Was this a good week or a bad week for Elon Musk? The jury is still out. The Tesla CEO took the stand in a trial over a tweet he sent in 2018, hoping to convince the jury that his social media antics don’t affect his company’s stock price. Meanwhile, the trial lawyers and government investigators accusing Tesla of misleading customers about its self-driving capabilities appear to have discovered another piece of evidence that implicates Musk directly.
Shell is the latest Big Oil company to get involved in EV charging, Tanzania surrenders to Uber, Gogoro plows billions into battery-swapping for mopeds in India, Geely wants to turn the maker of London’s black taxis into an EV powerhouse, and let us introduce you to … Kate, a French automaker bucking the trend that bigger is better.
More Misadventures in Muskland: Internal Tesla emails obtained by Bloomberg reveal Elon Musk’s involvement in a 2016 promotional video for Autopilot. Musk suggested in emails that the point of the video would be to show what Tesla vehicles would eventually be able to do, but ultimately the video and Musk’s own tweets used the present tense to describe the vehicle as self-driving.
Meanwhile, the Tesla CEO takes the stand in a trial over a 2018 tweet in which he claimed to have secured funding to take the company private. Musk defends himself against claims the tweet caused the stock to jump but then later plummet when he didn’t make good on his stated plans, which many doubt were ever sincere. Musk says he doesn’t believe his activity on the platform he now owns can be blamed for the behavior of investors.
Shell goes greener: Shell USA Inc., a subsidiary of the oil giant, pays $169 million for Volta, an EV charging operator that went public via SPAC in 2021. Other large oil companies that have recently bought charging operators include BP and Total.
Tanzania sides with Uber over drivers: In April, Uber and Bolt, the Estonian ride-hailing service that has become a major player in Africa, cut back operations in Tanzania in response to a regulation requiring them to give drivers a minimum 25% cut of each fare. The government has reversed course and reduced the minimum commission to 15%, prompting the ride-hailing companies to resume operations.
Battery-swapping comes to India: Gogoro, the Taiwanese company that operates battery-swapping stations for two-wheel vehicles, teams up with Belrise Industries, an Indian automotive systems manufacturer, to build a $2.5 billion battery charging and swapping network in the Indian state of Maharashtra. The emergence of electric mopeds has the potential to significantly reduce emissions in India, where a large portion of the population relies on two-wheel vehicles to get around.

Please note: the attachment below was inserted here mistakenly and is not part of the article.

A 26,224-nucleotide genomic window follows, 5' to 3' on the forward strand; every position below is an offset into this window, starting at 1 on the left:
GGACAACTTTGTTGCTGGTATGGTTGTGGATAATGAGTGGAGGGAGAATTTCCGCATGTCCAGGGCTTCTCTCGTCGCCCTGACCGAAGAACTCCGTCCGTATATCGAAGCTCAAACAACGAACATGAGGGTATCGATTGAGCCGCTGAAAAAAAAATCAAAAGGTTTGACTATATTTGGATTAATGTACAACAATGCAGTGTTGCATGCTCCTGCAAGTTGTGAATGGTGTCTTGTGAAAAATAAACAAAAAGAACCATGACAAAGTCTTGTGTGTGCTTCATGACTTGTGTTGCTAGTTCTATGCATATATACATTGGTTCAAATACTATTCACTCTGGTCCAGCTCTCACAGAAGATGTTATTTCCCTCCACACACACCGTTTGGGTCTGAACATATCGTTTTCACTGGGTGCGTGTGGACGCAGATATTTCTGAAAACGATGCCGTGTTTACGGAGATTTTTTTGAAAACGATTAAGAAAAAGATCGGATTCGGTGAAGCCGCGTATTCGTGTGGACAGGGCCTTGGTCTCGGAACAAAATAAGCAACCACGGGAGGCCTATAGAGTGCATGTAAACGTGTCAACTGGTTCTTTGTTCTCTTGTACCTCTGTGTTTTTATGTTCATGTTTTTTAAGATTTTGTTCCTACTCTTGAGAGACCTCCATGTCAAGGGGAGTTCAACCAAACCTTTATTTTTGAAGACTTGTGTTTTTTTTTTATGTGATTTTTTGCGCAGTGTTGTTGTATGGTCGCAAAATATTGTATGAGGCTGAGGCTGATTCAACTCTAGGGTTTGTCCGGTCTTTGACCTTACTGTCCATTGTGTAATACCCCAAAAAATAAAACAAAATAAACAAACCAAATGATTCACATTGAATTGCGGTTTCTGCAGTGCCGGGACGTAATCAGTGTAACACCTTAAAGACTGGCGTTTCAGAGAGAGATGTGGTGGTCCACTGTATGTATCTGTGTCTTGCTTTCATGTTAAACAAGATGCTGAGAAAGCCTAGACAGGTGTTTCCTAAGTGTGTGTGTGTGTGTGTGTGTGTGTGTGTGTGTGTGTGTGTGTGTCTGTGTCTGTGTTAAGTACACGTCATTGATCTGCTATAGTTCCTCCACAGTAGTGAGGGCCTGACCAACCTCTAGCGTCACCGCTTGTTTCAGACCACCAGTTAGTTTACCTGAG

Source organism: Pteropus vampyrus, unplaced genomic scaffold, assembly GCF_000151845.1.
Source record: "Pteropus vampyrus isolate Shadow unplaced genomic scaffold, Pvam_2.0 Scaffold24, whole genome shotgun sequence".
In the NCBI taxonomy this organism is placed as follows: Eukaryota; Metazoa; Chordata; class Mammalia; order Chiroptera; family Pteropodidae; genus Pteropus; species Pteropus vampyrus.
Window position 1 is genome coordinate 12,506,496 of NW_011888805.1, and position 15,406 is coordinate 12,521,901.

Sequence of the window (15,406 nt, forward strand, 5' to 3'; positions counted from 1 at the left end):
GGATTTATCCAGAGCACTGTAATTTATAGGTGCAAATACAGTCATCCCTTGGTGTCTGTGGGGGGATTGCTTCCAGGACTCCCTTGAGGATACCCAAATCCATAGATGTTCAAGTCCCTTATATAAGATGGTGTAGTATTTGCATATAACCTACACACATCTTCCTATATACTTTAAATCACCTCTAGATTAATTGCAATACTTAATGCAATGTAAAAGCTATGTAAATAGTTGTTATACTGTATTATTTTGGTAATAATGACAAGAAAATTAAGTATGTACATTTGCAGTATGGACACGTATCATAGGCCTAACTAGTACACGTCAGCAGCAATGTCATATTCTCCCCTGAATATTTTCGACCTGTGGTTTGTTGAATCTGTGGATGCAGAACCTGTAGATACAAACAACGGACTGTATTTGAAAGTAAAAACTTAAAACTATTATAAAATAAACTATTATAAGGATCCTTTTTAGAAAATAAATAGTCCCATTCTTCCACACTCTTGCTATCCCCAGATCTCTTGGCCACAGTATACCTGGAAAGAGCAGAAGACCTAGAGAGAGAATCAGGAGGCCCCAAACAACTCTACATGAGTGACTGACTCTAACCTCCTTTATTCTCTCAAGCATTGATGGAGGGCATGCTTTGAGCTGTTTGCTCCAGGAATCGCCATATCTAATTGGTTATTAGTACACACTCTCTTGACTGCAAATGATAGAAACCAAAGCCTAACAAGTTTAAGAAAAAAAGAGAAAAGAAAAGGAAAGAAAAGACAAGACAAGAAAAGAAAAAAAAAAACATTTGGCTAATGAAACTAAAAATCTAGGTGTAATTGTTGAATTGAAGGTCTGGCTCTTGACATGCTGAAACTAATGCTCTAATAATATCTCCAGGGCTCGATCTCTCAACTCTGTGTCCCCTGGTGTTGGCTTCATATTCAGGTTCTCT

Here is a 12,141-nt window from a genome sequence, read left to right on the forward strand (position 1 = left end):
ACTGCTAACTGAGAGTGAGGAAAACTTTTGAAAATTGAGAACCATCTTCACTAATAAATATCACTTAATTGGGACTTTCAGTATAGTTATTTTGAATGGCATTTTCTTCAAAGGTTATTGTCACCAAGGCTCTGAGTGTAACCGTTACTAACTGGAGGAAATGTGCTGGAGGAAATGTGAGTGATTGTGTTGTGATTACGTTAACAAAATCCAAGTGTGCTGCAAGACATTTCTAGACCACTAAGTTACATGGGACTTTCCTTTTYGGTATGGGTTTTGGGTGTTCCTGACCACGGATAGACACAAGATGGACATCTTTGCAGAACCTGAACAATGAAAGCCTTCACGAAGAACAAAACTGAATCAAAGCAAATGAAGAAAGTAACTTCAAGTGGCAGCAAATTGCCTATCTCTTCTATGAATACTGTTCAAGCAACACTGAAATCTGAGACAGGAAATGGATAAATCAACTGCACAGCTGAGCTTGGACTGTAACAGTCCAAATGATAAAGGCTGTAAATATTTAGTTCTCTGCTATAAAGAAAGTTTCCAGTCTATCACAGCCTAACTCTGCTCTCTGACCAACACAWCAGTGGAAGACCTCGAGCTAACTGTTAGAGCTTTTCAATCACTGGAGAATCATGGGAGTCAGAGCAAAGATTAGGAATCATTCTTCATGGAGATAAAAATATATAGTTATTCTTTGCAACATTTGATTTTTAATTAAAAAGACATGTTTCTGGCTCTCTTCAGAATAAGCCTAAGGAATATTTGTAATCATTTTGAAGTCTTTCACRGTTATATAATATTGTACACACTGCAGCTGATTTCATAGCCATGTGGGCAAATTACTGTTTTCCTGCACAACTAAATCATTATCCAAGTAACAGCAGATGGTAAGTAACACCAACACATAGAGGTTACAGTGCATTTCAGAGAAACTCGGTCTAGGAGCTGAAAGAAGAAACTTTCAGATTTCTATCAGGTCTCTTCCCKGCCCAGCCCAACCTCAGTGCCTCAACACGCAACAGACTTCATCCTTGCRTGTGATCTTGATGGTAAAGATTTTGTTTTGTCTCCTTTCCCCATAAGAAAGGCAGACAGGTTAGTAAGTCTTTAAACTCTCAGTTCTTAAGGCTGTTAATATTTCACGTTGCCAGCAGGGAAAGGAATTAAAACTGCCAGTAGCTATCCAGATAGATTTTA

Geely sees big opportunity in London’s black taxis: The Chinese automaker has owned the maker of London’s iconic black taxis for a decade, but now it is positioning the London Electric Vehicle Company to become a high volume commercial and passenger EV maker. So far it has only invested 500 million pounds into its subsidiary but it is likely to spend much more to make it into a mainstream OEM.
Meet Kate: Kate is a new French automaker focused on making tiny, minimalist electric cars. In contrast to other tiny cars that are marketed for urban mobility, Kate is targeting suburbanites and even residents of rural areas. The company’s argument is that ample leg room, sophisticated entertainment systems and high speeds simply aren’t necessary for the vast majority of car trips.
…maybe Kate should meet Uber: CEO Dara Khosrowshahi urges automakers to sacrifice speed and even a wheel or two for the sake of affordability. Uber and Lyft worry they won’t be able to meet fleet electrification mandates (in California and elsewhere) unless the cost of EVs come down. We agree.
Australia ponders battery fires: ABC News in Australia looks at the dramatic increase in fires linked to batteries in electric cars, bikes and scooters and tries to figure out how to minimize their frequency and destruction. The solution appears to be a combination of regulation aimed at preventing shoddy products from coming to market, education for consumers about safe charging and training for firefighters about how to deal with battery fires.
How EVs can save the grid: There’s been much hand-wringing about how EVs may doom the electric grid, but new research reported by Wired argues that the opposite may be true: EVs can be what props up America’s outdated electric infrastructure.
The plight of New York City ride-hail drivers: The New York Times delves into the struggles of Uber and Lyft drivers in the Big Apple, who appear to now be making less money on average than their rivals driving traditional taxi cabs.
The red state anti-EV backlash: While large Democratic states like New York and California are adopting policies aimed at phasing out gas-powered cars, some red states are pushing in the opposite direction. In Wyoming, a group of Republican legislators have pushed to ban EVs by 2035. In the Verge, Andrew Hawkins explores how EVs have become yet another battle in the culture war guiding America’s politics. In this context, perhaps Elon Musk’s recent embrace of conservative politics makes good business sense.
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